In France, banking unions need to be better understood
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In France, banking unions need to be better understood

European bank mergers, especially in France and Germany, will stand or fall on the strength of staff relations.


The joke going around Parisian financial circles is that CGT, the Confédération Générale du Travail, the French trade union umbrella organization, has a new meaning: Confédération Générale des Traders. Meanwhile, at the investment banking office at Natixis, real CGT flags are draped in the windows.

Especially for someone used to London, investment banks are the last place you might expect to see union activity. But the strength of trade unions in continental Europe is a big worry for bank chief executives and their investors. Many more cuts are needed to make these banks profitable, especially in investment banking, and above all in France and Germany.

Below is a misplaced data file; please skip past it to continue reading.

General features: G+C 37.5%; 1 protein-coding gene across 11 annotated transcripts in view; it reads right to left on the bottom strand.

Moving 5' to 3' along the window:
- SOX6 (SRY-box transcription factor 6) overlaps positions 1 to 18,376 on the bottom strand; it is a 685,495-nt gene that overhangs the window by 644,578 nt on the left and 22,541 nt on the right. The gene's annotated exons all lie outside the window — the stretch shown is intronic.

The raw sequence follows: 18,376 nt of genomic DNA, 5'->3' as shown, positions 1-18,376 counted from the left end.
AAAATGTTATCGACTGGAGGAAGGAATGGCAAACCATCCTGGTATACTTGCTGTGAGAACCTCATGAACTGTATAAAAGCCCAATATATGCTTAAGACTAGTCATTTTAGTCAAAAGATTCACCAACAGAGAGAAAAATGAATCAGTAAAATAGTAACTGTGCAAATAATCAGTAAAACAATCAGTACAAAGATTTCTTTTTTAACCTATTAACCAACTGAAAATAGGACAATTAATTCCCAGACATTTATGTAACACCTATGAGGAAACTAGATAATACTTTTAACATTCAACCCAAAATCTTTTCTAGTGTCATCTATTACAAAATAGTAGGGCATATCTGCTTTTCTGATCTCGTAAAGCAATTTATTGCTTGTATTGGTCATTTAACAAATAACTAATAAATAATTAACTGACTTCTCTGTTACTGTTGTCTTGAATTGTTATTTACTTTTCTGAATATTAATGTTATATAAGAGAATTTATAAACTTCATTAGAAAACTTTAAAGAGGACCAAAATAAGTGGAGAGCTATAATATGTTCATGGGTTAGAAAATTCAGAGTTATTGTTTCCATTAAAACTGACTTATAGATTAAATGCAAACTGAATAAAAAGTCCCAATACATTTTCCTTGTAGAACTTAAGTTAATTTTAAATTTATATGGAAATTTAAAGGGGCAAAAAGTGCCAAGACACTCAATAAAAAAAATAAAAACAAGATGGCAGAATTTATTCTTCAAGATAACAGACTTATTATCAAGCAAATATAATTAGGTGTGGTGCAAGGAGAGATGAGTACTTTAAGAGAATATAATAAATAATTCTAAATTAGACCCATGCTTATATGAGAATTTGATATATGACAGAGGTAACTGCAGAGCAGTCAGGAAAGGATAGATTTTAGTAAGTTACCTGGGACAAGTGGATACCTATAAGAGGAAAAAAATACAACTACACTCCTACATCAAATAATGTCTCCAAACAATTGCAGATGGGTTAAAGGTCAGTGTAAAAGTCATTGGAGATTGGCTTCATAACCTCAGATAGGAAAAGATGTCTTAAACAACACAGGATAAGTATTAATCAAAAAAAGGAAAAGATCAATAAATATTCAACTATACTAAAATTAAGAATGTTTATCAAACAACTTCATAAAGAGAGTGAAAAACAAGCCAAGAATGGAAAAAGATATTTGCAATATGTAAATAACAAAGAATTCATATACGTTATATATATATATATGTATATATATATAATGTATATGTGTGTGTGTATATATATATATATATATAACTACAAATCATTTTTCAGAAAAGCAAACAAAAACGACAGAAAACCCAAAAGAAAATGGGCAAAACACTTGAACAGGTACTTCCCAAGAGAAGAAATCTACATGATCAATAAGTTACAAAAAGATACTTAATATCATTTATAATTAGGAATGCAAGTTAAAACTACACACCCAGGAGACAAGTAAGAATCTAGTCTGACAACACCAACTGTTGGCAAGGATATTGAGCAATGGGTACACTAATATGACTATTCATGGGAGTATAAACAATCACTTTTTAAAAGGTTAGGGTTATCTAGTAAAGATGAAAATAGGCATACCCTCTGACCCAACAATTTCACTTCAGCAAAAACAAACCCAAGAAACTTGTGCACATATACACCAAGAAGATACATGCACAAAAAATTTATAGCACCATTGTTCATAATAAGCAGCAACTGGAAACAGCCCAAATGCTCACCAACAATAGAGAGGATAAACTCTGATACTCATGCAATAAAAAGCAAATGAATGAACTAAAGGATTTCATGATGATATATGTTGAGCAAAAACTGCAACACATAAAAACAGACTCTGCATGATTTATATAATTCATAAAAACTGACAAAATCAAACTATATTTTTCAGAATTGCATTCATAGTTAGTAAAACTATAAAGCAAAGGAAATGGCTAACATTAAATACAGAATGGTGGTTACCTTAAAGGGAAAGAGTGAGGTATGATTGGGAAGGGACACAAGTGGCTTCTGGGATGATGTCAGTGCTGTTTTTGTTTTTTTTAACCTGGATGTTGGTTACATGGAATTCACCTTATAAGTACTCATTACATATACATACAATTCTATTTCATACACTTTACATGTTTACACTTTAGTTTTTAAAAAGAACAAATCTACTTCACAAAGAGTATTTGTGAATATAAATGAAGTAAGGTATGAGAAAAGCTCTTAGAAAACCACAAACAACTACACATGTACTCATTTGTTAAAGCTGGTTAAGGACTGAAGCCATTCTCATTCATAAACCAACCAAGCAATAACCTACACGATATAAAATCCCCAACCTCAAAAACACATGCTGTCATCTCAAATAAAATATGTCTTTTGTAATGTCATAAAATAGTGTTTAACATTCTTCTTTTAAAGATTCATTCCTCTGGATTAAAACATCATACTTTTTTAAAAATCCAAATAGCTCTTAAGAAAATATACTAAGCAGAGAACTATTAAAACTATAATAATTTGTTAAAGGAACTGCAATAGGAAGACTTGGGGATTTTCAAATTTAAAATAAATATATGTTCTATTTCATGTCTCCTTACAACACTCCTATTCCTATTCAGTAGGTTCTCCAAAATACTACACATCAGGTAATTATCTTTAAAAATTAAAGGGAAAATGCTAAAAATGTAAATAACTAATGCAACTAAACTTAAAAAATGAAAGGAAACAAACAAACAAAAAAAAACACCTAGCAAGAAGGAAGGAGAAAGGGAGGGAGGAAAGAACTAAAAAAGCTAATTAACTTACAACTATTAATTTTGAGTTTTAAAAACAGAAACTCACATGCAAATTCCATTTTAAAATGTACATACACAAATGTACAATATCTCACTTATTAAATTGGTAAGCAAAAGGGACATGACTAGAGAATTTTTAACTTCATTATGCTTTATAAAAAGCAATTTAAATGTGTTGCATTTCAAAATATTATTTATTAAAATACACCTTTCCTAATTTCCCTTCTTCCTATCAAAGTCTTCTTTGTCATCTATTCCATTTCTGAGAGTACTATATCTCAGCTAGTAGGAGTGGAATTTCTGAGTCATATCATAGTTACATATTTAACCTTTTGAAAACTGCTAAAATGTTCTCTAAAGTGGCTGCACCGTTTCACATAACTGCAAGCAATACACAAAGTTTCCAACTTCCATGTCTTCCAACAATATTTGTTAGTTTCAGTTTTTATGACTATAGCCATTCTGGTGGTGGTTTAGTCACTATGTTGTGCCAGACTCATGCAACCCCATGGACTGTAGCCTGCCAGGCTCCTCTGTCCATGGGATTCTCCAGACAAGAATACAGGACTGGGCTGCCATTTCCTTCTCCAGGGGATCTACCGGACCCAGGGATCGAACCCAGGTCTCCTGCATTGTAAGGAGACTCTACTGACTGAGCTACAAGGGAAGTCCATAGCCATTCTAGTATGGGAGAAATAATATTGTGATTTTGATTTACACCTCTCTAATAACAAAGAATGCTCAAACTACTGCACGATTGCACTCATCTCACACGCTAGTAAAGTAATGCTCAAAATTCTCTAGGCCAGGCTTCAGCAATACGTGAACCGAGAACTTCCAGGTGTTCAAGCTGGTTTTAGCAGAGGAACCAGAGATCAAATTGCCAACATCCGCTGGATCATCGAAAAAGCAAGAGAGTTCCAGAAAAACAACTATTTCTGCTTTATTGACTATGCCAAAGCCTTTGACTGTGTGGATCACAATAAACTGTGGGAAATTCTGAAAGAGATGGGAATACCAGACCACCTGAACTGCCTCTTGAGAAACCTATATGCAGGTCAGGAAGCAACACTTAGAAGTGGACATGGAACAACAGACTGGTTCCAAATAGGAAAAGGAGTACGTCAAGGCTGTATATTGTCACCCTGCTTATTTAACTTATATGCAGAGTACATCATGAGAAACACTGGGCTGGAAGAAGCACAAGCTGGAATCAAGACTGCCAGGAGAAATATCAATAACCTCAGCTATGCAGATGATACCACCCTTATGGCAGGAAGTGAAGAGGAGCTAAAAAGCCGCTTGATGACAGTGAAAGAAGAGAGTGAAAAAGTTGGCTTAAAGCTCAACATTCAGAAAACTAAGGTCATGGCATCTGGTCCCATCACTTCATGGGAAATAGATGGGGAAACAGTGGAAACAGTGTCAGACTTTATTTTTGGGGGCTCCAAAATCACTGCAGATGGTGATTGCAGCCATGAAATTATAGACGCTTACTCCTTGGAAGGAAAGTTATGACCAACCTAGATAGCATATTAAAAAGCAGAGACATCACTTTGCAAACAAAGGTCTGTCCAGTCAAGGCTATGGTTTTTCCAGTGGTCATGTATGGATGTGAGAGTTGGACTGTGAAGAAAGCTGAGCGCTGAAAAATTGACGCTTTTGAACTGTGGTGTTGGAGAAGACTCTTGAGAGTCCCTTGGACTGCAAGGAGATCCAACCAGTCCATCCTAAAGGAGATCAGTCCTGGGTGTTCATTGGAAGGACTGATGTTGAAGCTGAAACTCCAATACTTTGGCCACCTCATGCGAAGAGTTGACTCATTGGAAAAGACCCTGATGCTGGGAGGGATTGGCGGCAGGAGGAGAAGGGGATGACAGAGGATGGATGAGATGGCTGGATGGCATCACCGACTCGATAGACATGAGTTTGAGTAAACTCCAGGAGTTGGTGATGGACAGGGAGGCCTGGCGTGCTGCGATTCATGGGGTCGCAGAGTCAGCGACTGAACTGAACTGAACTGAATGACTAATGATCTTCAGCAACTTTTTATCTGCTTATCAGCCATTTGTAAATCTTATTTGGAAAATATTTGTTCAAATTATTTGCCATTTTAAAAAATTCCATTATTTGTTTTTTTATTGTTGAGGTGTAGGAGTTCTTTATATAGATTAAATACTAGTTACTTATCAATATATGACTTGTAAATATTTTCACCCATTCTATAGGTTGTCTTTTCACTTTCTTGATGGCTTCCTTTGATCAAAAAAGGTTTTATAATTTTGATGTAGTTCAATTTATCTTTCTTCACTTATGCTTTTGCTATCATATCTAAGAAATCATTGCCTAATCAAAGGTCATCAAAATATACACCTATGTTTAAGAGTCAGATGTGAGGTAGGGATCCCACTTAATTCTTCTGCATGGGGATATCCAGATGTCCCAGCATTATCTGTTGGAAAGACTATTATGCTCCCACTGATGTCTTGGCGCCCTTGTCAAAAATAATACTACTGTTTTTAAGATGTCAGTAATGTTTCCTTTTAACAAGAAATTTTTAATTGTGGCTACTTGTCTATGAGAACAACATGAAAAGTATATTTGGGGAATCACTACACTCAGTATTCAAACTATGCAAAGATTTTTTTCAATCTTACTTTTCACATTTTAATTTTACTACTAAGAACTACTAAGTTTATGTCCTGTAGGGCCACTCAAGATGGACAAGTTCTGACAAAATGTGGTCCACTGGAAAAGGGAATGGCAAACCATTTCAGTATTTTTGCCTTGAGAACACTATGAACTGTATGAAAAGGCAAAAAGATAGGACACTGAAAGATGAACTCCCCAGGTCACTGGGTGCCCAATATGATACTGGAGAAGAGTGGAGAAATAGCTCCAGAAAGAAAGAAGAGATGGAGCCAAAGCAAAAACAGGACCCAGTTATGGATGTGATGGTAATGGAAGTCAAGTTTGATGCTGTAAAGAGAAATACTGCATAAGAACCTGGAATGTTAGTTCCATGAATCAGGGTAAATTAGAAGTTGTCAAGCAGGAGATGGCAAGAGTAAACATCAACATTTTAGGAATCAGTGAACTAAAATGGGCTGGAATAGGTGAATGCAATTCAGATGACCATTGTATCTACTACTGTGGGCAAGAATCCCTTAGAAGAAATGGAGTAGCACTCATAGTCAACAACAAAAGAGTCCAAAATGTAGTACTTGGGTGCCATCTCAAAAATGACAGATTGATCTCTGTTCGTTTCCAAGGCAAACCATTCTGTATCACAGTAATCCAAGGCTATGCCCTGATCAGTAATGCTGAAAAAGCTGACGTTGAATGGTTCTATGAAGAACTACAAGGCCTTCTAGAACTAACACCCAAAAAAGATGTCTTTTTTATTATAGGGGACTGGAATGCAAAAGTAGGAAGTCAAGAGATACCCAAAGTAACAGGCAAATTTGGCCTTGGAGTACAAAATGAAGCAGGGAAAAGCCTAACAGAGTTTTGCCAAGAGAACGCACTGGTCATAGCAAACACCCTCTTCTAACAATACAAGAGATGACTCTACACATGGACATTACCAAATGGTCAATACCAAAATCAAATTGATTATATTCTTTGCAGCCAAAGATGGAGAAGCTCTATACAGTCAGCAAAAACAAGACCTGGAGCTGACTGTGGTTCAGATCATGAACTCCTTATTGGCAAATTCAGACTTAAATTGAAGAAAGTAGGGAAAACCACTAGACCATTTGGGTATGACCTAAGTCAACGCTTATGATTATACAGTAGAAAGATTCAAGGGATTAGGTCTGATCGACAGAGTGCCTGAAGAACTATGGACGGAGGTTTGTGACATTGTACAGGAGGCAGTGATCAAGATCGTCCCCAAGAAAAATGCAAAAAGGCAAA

More worrying still, the increasingly charged atmosphere in European politics could make it harder to carry out the employee negotiations that by law must happen before bank restructuring plans can go ahead. Populism in the style of the Gilets jaunes (yellow vests) could impact the willingness of their representatives to play ball, or obstruct their executives’ attempts to do so.

Trade unions may already be part of the reason why European banks – in France, and especially Germany – are less profitable than their US peers.

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